For a legal perspective on the case and interviews with Yogi Amin, please contact the Irwin Mitchell press office on 0114 274 4666 or

Notes to Editors

The case

The case is between Noel Conway and the Ministry of Justice. Following a permission hearing on Tuesday 21st March 2017, a judgment was handed down on Thursday 30th 2017 denying permission for the case to proceed. Noel will instruct Irwin Mitchell, with Dignity in Dying’s support, to appeal this decision. If permission is then granted, a full hearing of the case in the High Court would follow.

Legal background

  • A case brought by Tony Nicklinson who suffered from paralysis after a stroke was ultimately dismissed by the Supreme Court in 2014, with judges stating that it was important Parliament debated the issues before any decision to change the law was made by the courts.
  • The case of Omid, who recently sought permission to join Noel’s case, is a separate legal case. Omid does not have a terminal diagnosis and is calling for assisted suicide to be made available to anyone who is suffering unbearably, not just those who are dying. Having only asked for permission to intervene in Noel’s case, in order for Omid’s case to progress it will need a separate permissions hearing.
  • Noel’s case is different to the Nicklinson challenge in that Noel has a terminal illness and his legal team are setting out a strict criteria and clear potential safeguards to protect vulnerable people from any abuse of the system. These include:
    • that the adult is suffering a terminal illness diagnosed with six months or less to live;
    • medical evidence confirming the individual has mental capacity to make the decision;
    • evidence of the person’s wishes and that they were informed, clear, settled and voluntary;
    • medical professionals involved would report the assistance given to an appropriate person or organisation;
    • a High Court judge could be asked to confirm the criteria has been met.

International developments

  • Following developments this year, six states in the USA are covered by assisted dying legislation.
    • On the 9th of June 2016 California implemented the End of Life Options Act, which was signed into law on the 11th of September 2015, the same day that an Assisted Dying Bill was defeated in the UK’s House of Commons.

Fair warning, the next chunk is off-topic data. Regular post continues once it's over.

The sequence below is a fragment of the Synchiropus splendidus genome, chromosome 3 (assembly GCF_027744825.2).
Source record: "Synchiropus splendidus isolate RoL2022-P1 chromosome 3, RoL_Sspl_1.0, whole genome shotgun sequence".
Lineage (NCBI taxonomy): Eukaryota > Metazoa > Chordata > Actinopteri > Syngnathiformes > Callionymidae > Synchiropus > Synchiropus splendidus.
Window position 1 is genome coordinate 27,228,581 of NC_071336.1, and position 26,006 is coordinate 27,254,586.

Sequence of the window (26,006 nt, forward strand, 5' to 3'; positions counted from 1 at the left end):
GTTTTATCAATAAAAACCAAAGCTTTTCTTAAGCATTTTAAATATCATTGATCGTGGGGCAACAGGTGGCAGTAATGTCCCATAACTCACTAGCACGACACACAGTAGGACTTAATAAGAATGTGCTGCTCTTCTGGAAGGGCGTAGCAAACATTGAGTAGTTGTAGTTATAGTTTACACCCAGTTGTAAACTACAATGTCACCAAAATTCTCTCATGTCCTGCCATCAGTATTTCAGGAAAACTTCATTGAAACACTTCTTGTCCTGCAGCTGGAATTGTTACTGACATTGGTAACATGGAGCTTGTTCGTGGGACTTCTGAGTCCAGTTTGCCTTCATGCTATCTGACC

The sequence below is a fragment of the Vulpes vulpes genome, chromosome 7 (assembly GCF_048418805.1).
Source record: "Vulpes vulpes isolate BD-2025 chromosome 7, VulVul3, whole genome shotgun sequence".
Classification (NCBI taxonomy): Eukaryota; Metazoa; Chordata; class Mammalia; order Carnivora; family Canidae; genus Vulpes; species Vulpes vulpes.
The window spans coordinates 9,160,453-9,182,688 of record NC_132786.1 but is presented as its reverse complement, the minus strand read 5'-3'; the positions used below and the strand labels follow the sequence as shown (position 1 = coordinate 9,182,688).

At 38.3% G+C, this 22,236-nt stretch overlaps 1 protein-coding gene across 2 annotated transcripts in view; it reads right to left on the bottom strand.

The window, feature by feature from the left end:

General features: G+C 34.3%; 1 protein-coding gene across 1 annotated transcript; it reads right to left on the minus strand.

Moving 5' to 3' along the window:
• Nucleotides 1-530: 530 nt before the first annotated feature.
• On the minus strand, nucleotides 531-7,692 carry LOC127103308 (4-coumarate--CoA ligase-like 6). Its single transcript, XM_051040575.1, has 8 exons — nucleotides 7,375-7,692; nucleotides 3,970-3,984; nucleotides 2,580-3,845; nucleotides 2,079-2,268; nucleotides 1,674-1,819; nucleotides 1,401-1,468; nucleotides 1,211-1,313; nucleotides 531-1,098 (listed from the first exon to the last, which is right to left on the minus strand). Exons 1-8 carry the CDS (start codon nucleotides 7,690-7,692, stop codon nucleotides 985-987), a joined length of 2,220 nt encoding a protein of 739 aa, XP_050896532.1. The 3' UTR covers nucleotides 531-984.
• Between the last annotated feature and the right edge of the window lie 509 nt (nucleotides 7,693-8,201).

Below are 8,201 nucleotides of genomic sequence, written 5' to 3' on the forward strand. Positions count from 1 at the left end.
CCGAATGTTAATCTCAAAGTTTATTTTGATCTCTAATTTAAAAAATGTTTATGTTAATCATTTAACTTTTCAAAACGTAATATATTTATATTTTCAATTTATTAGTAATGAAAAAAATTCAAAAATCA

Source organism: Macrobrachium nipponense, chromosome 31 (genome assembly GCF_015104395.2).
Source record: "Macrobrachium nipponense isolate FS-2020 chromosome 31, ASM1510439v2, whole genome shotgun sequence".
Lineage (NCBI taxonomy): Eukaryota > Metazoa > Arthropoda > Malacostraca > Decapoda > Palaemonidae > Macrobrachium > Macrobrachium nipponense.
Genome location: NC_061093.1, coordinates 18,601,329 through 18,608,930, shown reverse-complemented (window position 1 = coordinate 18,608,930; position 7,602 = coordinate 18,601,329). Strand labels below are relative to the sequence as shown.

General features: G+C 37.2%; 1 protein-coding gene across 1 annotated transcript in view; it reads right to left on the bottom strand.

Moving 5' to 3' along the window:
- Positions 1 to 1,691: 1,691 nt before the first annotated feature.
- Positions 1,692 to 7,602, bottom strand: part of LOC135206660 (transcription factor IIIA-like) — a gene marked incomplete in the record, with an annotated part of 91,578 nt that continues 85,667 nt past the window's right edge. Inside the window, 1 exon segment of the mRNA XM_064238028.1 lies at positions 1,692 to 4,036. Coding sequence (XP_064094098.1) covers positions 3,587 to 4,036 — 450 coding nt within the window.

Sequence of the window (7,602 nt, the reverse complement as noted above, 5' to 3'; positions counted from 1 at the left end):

• On the 8th of November 2016 the people of Colorado voted in favour of implementing a similar Act.
    • On the 15th of November 2016 the Council of the District of Columbia approved its own assisted dying Bill. The Mayor must now vote on whether to approve it.
  • Canada passed legislation on the 18th of June 2016 which allows adults with a serious and incurable disease in enduring and intolerable suffering to request an assisted death.

About Irwin Mitchell

Irwin Mitchell is over 100 years old and is one of the largest law firms in the UK. Last year Irwin Mitchell merged with Thomas Eggar LLP expanding its presence in London and the South East and has also acquired specialist Personal Injury firm MPH Solicitors and private wealth firm Berkeley Law in the past few years. The firm is ranked as a market-leading personal legal services firm in the independent Legal 500 and Chambers UK guides to UK law with over 100 lawyers personally recommended.
Irwin Mitchell Scotland LLP is a separate Scottish legal practice regulated by the Law Society of Scotland and has an office in Glasgow.

For more information, visit

About Dignity in Dying

Dignity in Dying campaigns for greater choice, control and access to services at the end of life. It advocates providing terminally ill adults with the option of an assisted death, within strict legal safeguards, and for universal access to high quality end-of-life care.

For more information, visit